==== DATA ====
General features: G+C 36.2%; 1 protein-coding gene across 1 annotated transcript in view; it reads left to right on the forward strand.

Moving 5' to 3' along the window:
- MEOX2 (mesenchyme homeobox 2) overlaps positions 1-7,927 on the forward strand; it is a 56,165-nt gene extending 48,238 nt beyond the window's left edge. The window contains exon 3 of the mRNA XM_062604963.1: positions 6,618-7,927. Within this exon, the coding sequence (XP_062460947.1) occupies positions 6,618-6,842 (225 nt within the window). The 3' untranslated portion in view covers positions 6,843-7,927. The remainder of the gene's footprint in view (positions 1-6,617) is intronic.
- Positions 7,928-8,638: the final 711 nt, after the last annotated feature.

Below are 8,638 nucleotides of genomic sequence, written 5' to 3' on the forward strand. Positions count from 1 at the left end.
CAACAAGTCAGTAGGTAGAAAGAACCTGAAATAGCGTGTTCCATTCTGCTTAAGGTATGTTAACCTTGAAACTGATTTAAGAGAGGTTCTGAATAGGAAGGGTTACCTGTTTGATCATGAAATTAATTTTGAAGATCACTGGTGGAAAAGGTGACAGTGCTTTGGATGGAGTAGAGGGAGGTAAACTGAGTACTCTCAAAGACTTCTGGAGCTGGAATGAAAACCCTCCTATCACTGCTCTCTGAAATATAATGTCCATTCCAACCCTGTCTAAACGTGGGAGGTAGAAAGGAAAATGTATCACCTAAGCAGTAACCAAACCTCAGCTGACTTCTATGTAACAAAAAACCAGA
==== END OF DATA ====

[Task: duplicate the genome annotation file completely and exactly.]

General features: G+C 36.2%; 1 protein-coding gene across 1 annotated transcript in view; it reads left to right on the forward strand.

Moving 5' to 3' along the window:
- MEOX2 (mesenchyme homeobox 2) overlaps positions 1-7,927 on the forward strand; it is a 56,165-nt gene extending 48,238 nt beyond the window's left edge. The window contains exon 3 of the mRNA XM_062604963.1: positions 6,618-7,927. Within this exon, the coding sequence (XP_062460947.1) occupies positions 6,618-6,842 (225 nt within the window). The 3' untranslated portion in view covers positions 6,843-7,927. The remainder of the gene's footprint in view (positions 1-6,617) is intronic.
- Positions 7,928-8,638: the final 711 nt, after the last annotated feature.

Below are 8,638 nucleotides of genomic sequence, written 5' to 3' on the forward strand. Positions count from 1 at the left end.
CAACAAGTCAGTAGGTAGAAAGAACCTGAAATAGCGTGTTCCATTCTGCTTAAGGTATGTTAACCTTGAAACTGATTTAAGAGAGGTTCTGAATAGGAAGGGTTACCTGTTTGATCATGAAATTAATTTTGAAGATCACTGGTGGAAAAGGTGACAGTGCTTTGGATGGAGTAGAGGGAGGTAAACTGAGTACTCTCAAAGACTTCTGGAGCTGGAATGAAAACCCTCCTATCACTGCTCTCTGAAATATAATGTCCATTCCAACCCTGTCTAAACGTGGGAGGTAGAAAGGAAAATGTATCACCTAAGCAGTAACCAAACCTCAGCTGACTTCTATGTAACAAAAAACCAGA